Easter message by the Bishop of Durham

The Bishop of Durham, the Right Reverend Paul Butler.
The Bishop of Durham, the Right Reverend Paul Butler.

Funerals are very poignant. The dignified procession through the lined London streets of Pc Keith Palmer this past week was testimony to how much we still value our police service

It speaks of how we honour someone laying down their life for the safety of others. The fact that he was also being remembered as ‘No. 1 Daddy’ also touched all our hearts.

In Egypt, 44 very differently conducted Christian burials had to take place after 2 Coptic churches were blown up by suicide bombers, simply out to attack Christians, and deliberately on a Holy Day, Palm Sunday.

These are the latest in ongoing attacks against Christians in that nation. The funerals take place rapidly due to the heat, and no provision for preserving the bodies for any length of time.

Jesus’ funeral was very different. It too was hurried at the end of the Friday, due to the imminent Passover festival.

Two unexpected friends emerged and bravely stepped forward to take his body from the Cross. Joseph of Arimathea generously donates his unused family tomb.

Nicodemus, who had secretly met with Jesus and tried to stand up for him amongst the Jewish leaders’ opposition, now puts his reputation, and possibly his life on the line, by assisting with Jesus’ burial.

Jesus’ beaten-up body is rapidly partially anointed (the custom of the time) by some of his women followers.

Funerals should always be about honouring the person who has died. We should want to do the best for them. They should have time; time to remember, to weep, to give thanks and to commend into God’s hands.

So in our day the reality of funeral poverty is a particular concern. So too are funerals that are not led well, or where respect is forgotten.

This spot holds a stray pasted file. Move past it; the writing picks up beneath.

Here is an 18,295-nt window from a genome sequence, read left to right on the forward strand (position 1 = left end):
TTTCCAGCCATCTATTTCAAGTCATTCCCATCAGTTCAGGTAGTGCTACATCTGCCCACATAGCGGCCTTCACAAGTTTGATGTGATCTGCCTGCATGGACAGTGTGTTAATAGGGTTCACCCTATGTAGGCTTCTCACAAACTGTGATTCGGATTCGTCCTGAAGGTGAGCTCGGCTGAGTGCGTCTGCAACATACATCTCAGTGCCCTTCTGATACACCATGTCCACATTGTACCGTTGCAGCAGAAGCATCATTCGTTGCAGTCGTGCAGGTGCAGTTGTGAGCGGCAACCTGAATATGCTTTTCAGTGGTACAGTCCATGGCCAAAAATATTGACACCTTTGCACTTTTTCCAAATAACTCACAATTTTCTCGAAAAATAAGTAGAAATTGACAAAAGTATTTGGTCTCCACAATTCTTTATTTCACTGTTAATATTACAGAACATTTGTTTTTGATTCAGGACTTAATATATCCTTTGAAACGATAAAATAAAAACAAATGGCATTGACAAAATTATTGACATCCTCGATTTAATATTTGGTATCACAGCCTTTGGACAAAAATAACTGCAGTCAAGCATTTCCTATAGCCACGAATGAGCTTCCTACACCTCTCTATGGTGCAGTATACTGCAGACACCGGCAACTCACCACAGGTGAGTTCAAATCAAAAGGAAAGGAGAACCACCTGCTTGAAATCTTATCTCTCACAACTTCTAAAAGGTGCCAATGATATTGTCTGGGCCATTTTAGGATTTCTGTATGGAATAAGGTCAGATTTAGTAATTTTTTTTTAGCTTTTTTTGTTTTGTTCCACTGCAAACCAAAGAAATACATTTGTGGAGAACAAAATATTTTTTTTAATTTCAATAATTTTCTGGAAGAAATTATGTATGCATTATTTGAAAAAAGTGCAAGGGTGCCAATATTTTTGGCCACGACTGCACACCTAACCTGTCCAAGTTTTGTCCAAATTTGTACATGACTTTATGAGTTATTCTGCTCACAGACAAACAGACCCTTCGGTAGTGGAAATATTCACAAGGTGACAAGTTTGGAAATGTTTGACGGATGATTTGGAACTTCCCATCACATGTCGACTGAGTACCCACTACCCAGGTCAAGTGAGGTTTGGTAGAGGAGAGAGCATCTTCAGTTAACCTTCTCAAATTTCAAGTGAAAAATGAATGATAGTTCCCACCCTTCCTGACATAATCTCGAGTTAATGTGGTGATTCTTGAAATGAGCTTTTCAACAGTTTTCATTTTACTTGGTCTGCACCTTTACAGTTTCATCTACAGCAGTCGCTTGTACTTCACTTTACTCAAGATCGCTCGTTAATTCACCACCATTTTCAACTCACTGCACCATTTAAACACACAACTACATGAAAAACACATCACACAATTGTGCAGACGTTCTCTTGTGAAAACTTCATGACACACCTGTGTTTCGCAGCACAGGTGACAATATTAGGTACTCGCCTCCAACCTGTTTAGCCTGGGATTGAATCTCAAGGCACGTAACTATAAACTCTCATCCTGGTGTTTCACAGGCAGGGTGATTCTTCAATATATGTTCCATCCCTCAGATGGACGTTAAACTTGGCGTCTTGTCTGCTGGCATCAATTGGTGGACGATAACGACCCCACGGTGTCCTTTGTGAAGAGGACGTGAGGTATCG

We need to be a society that openly talks about death; whether that be the death of one who has had a long fulfilling life, or the sudden tragic, unexpected death of one caught up in a terror attack, or illness, or accident.

Locally we have all been taken by the bravery of young Bradley Lowery’s fight with Neuroblastoma. We rage against death but struggle to talk about it openly.

Jesus’ friends wanted to do the very best for their crucified friend and teacher. So the women returned to the tomb early on the Sunday morning to finish the task of anointing the body properly.

But they were in for the biggest shock of human history. When they reached the tomb the stone was rolled back; the body was gone with the grave clothes left lying on the slab.

An angel appeared to the women telling them that Jesus was risen. It was too much to take in.

The women fled back to tell the men who were hiding in fear for their own lives what they had found. Mary Magdalene staying around the tomb met the risen Jesus. Over the next hours many more met Jesus alive again. It became clear that Jesus was alive. Death had been defeated.

This is the Easter story, and the Easter hope. Death need not hold us in fear because it has been overcome. Jesus, in dying, defeated death. This is why Easter is so important. This is where hope in the face of death truly lies.